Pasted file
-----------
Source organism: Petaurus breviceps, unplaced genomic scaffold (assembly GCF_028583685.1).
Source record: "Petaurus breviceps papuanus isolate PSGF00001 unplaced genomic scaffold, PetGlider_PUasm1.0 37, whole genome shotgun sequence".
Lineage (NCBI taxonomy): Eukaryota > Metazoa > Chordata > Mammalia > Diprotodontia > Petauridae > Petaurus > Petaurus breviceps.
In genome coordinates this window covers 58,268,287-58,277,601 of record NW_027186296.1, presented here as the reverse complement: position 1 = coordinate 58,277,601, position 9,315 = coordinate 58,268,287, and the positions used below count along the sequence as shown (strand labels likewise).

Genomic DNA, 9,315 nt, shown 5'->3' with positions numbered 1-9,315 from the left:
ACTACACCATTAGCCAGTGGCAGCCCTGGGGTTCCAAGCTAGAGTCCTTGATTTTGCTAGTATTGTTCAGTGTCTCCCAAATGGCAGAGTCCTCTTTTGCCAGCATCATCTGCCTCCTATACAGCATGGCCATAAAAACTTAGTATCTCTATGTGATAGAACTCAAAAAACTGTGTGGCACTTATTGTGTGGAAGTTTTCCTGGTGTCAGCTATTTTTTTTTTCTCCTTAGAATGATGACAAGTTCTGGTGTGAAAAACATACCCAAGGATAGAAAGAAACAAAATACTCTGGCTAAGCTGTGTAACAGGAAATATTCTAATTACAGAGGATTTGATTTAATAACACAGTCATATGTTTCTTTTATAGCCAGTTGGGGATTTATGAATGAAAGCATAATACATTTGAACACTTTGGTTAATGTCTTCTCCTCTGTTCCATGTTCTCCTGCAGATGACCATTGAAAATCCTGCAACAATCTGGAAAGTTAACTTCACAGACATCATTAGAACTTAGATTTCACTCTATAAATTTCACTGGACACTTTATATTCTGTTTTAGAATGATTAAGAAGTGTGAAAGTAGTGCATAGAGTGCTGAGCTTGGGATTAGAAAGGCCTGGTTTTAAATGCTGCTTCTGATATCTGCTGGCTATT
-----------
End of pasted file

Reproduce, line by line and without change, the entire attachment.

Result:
Source organism: Petaurus breviceps, unplaced genomic scaffold (assembly GCF_028583685.1).
Source record: "Petaurus breviceps papuanus isolate PSGF00001 unplaced genomic scaffold, PetGlider_PUasm1.0 37, whole genome shotgun sequence".
Lineage (NCBI taxonomy): Eukaryota > Metazoa > Chordata > Mammalia > Diprotodontia > Petauridae > Petaurus > Petaurus breviceps.
In genome coordinates this window covers 58,268,287-58,277,601 of record NW_027186296.1, presented here as the reverse complement: position 1 = coordinate 58,277,601, position 9,315 = coordinate 58,268,287, and the positions used below count along the sequence as shown (strand labels likewise).

Genomic DNA, 9,315 nt, shown 5'->3' with positions numbered 1-9,315 from the left:
ACTACACCATTAGCCAGTGGCAGCCCTGGGGTTCCAAGCTAGAGTCCTTGATTTTGCTAGTATTGTTCAGTGTCTCCCAAATGGCAGAGTCCTCTTTTGCCAGCATCATCTGCCTCCTATACAGCATGGCCATAAAAACTTAGTATCTCTATGTGATAGAACTCAAAAAACTGTGTGGCACTTATTGTGTGGAAGTTTTCCTGGTGTCAGCTATTTTTTTTTTCTCCTTAGAATGATGACAAGTTCTGGTGTGAAAAACATACCCAAGGATAGAAAGAAACAAAATACTCTGGCTAAGCTGTGTAACAGGAAATATTCTAATTACAGAGGATTTGATTTAATAACACAGTCATATGTTTCTTTTATAGCCAGTTGGGGATTTATGAATGAAAGCATAATACATTTGAACACTTTGGTTAATGTCTTCTCCTCTGTTCCATGTTCTCCTGCAGATGACCATTGAAAATCCTGCAACAATCTGGAAAGTTAACTTCACAGACATCATTAGAACTTAGATTTCACTCTATAAATTTCACTGGACACTTTATATTCTGTTTTAGAATGATTAAGAAGTGTGAAAGTAGTGCATAGAGTGCTGAGCTTGGGATTAGAAAGGCCTGGTTTTAAATGCTGCTTCTGATATCTGCTGGCTATT